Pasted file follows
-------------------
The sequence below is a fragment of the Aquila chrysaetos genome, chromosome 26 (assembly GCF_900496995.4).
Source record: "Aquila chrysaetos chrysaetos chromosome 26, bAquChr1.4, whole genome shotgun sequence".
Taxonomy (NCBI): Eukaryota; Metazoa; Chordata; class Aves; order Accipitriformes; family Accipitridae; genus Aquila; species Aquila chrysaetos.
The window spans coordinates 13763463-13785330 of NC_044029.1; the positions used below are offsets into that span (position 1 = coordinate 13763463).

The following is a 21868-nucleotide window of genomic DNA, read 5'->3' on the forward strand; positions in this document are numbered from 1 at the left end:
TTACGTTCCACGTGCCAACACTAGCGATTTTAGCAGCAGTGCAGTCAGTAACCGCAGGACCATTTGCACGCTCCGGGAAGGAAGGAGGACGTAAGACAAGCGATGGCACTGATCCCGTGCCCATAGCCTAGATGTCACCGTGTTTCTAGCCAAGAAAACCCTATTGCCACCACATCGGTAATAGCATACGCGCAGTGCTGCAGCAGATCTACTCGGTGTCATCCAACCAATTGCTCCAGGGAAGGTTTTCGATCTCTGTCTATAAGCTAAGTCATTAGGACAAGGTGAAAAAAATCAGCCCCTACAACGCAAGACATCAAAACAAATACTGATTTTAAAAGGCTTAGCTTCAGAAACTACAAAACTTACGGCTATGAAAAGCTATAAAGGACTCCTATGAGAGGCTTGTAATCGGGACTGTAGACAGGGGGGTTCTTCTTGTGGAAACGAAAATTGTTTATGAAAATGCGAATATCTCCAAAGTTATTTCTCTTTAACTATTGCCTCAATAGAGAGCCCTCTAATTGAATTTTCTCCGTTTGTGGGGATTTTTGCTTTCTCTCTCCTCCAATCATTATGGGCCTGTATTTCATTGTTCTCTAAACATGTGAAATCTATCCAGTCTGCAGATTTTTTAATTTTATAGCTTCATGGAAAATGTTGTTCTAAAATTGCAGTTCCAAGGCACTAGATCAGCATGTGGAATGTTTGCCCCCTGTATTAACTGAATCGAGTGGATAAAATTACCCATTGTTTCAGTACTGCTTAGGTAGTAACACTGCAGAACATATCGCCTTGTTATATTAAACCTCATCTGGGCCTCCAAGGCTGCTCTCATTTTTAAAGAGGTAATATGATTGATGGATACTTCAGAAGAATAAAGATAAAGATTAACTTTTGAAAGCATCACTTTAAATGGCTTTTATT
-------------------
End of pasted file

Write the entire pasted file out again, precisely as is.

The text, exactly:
The sequence below is a fragment of the Aquila chrysaetos genome, chromosome 26 (assembly GCF_900496995.4).
Source record: "Aquila chrysaetos chrysaetos chromosome 26, bAquChr1.4, whole genome shotgun sequence".
Taxonomy (NCBI): Eukaryota; Metazoa; Chordata; class Aves; order Accipitriformes; family Accipitridae; genus Aquila; species Aquila chrysaetos.
The window spans coordinates 13763463-13785330 of NC_044029.1; the positions used below are offsets into that span (position 1 = coordinate 13763463).

The following is a 21868-nucleotide window of genomic DNA, read 5'->3' on the forward strand; positions in this document are numbered from 1 at the left end:
TTACGTTCCACGTGCCAACACTAGCGATTTTAGCAGCAGTGCAGTCAGTAACCGCAGGACCATTTGCACGCTCCGGGAAGGAAGGAGGACGTAAGACAAGCGATGGCACTGATCCCGTGCCCATAGCCTAGATGTCACCGTGTTTCTAGCCAAGAAAACCCTATTGCCACCACATCGGTAATAGCATACGCGCAGTGCTGCAGCAGATCTACTCGGTGTCATCCAACCAATTGCTCCAGGGAAGGTTTTCGATCTCTGTCTATAAGCTAAGTCATTAGGACAAGGTGAAAAAAATCAGCCCCTACAACGCAAGACATCAAAACAAATACTGATTTTAAAAGGCTTAGCTTCAGAAACTACAAAACTTACGGCTATGAAAAGCTATAAAGGACTCCTATGAGAGGCTTGTAATCGGGACTGTAGACAGGGGGGTTCTTCTTGTGGAAACGAAAATTGTTTATGAAAATGCGAATATCTCCAAAGTTATTTCTCTTTAACTATTGCCTCAATAGAGAGCCCTCTAATTGAATTTTCTCCGTTTGTGGGGATTTTTGCTTTCTCTCTCCTCCAATCATTATGGGCCTGTATTTCATTGTTCTCTAAACATGTGAAATCTATCCAGTCTGCAGATTTTTTAATTTTATAGCTTCATGGAAAATGTTGTTCTAAAATTGCAGTTCCAAGGCACTAGATCAGCATGTGGAATGTTTGCCCCCTGTATTAACTGAATCGAGTGGATAAAATTACCCATTGTTTCAGTACTGCTTAGGTAGTAACACTGCAGAACATATCGCCTTGTTATATTAAACCTCATCTGGGCCTCCAAGGCTGCTCTCATTTTTAAAGAGGTAATATGATTGATGGATACTTCAGAAGAATAAAGATAAAGATTAACTTTTGAAAGCATCACTTTAAATGGCTTTTATT